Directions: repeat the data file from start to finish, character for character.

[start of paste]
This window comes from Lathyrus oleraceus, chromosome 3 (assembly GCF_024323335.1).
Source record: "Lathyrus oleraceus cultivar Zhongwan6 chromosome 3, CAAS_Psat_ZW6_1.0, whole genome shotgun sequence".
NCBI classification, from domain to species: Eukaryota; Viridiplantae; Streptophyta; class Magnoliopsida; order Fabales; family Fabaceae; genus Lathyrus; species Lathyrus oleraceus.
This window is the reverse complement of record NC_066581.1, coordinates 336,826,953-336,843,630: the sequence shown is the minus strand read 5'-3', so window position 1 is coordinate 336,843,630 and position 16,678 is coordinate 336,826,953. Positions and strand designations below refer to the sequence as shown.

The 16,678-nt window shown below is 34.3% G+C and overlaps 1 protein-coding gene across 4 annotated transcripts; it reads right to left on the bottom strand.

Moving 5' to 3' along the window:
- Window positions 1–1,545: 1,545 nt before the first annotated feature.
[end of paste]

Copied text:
This window comes from Lathyrus oleraceus, chromosome 3 (assembly GCF_024323335.1).
Source record: "Lathyrus oleraceus cultivar Zhongwan6 chromosome 3, CAAS_Psat_ZW6_1.0, whole genome shotgun sequence".
NCBI classification, from domain to species: Eukaryota; Viridiplantae; Streptophyta; class Magnoliopsida; order Fabales; family Fabaceae; genus Lathyrus; species Lathyrus oleraceus.
This window is the reverse complement of record NC_066581.1, coordinates 336,826,953-336,843,630: the sequence shown is the minus strand read 5'-3', so window position 1 is coordinate 336,843,630 and position 16,678 is coordinate 336,826,953. Positions and strand designations below refer to the sequence as shown.

The 16,678-nt window shown below is 34.3% G+C and overlaps 1 protein-coding gene across 4 annotated transcripts; it reads right to left on the bottom strand.

Moving 5' to 3' along the window:
- Window positions 1–1,545: 1,545 nt before the first annotated feature.